We want to hear:

  • what did you find that is awesome?
  • what is awesome about it?
  • how did you use it?
  • what did you learn from using it?
  • is there some code that people can have a play with?

As usual, post a trackback to this post and I’ll update the list of responses, allowing everyone to easily view posts participants. This also lets the Code52 guys see a consolidated list of responses that are currently online. You may even get your post featured on the Code52 blog! http://code52.org/blog.html

Participants

  1. Tugberk Ugurlu – Generic Repository Pattern series
  2. David Burela – Community coding (GitHub + MarkPad)
  3. Gareth Bradley – My open source application
  4. Duncan Bayne – Automating provision of virtual machines for use as build agents

By David Burela

Windows 8 demo–Updating application tiles

I have had requests to share the Windows 8 demos that I gave at the Windows 8 Developer camp. The source code is available on Github at https://github.com/DavidBurela/Win8Demo-Tiles

Text tile

Application tiles in your application can be updated by sending a formatted XML message to the TileUpdateManager. The easiest way to achieve this is to get a base template for the tile style that you want (Text only, Image, Image and Text, etc) then modifying the Text or Image elements of the template. The code below shows how a XML template can be taken and updated with custom text. The XML document is then used to create a TileNoficitacion which is then sent to the TileUpdateManager.

/// <summary>
/// Set the application's tile to display text content.
/// After clicking, go back to the start screen to watch your application's tile update.
/// </summary>
private void SetTileTextButtonClick(object sender, RoutedEventArgs e)
{
    // Tiles use a predefined set of standard templates to display their content.
    // The updates happen by sending a XML fragment to the Tile update manager.
    // To make things easier, we will get the template for a square tile with text as a base, and modify it from there
    var tileXml = TileUpdateManager.GetTemplateContent(TileTemplateType.TileSquareText01);

    // Find the 'text' element in the template's XML, and insert the text "Hi :-)" into it.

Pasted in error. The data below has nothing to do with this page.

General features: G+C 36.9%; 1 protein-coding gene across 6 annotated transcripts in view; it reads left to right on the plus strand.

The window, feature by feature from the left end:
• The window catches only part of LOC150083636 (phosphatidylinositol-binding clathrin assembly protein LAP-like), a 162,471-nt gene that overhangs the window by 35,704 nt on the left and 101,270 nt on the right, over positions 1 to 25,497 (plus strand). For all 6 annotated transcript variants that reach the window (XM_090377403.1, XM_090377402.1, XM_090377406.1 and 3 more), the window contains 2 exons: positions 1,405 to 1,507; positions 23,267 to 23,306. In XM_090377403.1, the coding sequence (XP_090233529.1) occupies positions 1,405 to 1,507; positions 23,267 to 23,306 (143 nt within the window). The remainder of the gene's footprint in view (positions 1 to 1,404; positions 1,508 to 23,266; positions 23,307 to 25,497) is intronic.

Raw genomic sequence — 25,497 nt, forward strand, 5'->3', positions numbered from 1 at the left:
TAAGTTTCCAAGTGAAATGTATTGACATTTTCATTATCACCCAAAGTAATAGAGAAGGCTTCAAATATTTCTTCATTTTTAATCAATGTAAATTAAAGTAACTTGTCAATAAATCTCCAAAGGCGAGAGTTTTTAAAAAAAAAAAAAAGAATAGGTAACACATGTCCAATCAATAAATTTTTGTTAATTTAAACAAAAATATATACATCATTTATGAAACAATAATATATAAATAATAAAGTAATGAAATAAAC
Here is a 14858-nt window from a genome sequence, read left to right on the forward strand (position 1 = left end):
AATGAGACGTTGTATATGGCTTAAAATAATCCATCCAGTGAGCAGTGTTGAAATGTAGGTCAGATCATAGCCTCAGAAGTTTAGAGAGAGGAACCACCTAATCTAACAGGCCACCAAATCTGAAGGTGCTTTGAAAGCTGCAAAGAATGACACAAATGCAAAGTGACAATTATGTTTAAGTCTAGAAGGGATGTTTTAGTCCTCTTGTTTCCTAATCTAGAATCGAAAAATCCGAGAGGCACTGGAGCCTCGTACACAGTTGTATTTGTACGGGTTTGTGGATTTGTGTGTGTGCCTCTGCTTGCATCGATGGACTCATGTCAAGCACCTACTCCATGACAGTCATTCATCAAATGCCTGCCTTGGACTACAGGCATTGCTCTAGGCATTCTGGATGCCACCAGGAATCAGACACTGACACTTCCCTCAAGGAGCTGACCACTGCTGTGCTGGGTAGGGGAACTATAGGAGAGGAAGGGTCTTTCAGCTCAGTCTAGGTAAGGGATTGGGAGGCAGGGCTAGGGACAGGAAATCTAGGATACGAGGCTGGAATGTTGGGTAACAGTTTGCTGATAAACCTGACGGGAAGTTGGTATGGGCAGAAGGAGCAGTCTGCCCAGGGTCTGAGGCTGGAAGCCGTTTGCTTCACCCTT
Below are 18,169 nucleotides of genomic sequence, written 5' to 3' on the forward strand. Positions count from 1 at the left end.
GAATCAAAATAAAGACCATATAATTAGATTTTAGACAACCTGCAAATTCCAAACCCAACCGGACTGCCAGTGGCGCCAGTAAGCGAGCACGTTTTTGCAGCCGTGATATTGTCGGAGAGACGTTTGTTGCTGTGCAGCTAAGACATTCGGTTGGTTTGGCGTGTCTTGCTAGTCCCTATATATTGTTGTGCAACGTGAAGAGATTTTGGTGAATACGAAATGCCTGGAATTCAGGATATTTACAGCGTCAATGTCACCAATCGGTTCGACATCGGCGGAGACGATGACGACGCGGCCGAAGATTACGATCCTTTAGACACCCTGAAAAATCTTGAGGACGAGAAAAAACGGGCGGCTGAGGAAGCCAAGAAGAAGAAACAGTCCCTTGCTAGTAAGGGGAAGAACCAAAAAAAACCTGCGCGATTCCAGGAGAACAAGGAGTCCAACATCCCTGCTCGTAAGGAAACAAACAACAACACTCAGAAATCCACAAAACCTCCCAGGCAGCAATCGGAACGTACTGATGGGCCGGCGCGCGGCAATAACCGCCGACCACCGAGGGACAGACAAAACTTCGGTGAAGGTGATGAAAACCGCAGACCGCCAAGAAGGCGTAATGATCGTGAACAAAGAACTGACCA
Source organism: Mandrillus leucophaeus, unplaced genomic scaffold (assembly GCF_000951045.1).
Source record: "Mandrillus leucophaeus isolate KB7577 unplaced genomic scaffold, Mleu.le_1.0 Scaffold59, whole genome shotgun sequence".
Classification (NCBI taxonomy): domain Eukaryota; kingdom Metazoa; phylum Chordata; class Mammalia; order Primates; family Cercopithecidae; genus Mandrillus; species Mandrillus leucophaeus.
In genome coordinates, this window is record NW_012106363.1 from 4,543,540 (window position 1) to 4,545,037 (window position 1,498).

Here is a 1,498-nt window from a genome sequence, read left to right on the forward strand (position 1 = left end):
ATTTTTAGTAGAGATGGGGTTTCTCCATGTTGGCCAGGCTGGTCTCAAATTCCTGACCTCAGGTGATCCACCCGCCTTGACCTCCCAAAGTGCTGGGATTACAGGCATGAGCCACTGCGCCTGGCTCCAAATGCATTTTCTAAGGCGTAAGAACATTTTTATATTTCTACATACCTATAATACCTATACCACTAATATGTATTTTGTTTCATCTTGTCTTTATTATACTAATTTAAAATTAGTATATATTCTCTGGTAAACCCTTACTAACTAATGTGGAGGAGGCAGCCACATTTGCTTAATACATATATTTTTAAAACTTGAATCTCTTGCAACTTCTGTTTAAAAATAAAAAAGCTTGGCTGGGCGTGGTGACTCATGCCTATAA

var elements = tileXml.GetElementsByTagName("text");
    elements[0].AppendChild(tileXml.CreateTextNode("Hi :-)"));

    // Create a TileNotification from our XML, and send it to the Tile update manager
    var tileNotification = new TileNotification(tileXml);
    TileUpdateManager.CreateTileUpdaterForApplication().Update(tileNotification);
}

Image tile from local image file

It is also possible to create the XML from scratch and send it to the TileUpdateManager. The code below updates the application tile with an image tile. It starts by instantiating a XmlDocument, creating each of the XML elements, and then chaining the elements together to form the final XML document. The path to the image is given as being a local application resource through the convention ms-appx:///Assets/DemoImage.png

/// <summary>
/// Set the application's tile to display a local image file.
/// After clicking, go back to the start screen to watch your application's tile update.
/// </summary>
private void SetTileImageButtonClick(object sender, RoutedEventArgs e)
{
    // It is possible to start from an existing template and modify what is needed.
    // Alternatively you can construct the XML from scratch.
    var tileXml = new XmlDocument();
    var title = tileXml.CreateElement("title");
    var visual = tileXml.CreateElement("visual");
    visual.SetAttribute("version", "1");
    visual.SetAttribute("lang", "en-US");

    // The template is set to be a TileSquareImage. This tells the tile update manager what to expect next.
    var binding = tileXml.CreateElement("binding");
    binding.SetAttribute("template", "TileSquareImage");
    // An image element is then created under the TileSquareImage XML node. The path to the image is specified
    var image = tileXml.CreateElement("image");
    image.SetAttribute("id", "1");
    image.SetAttribute("src", @"ms-appx:///Assets/DemoImage.png");

    // All the XML elements are chained up together.
    title.AppendChild(visual);
    visual.AppendChild(binding);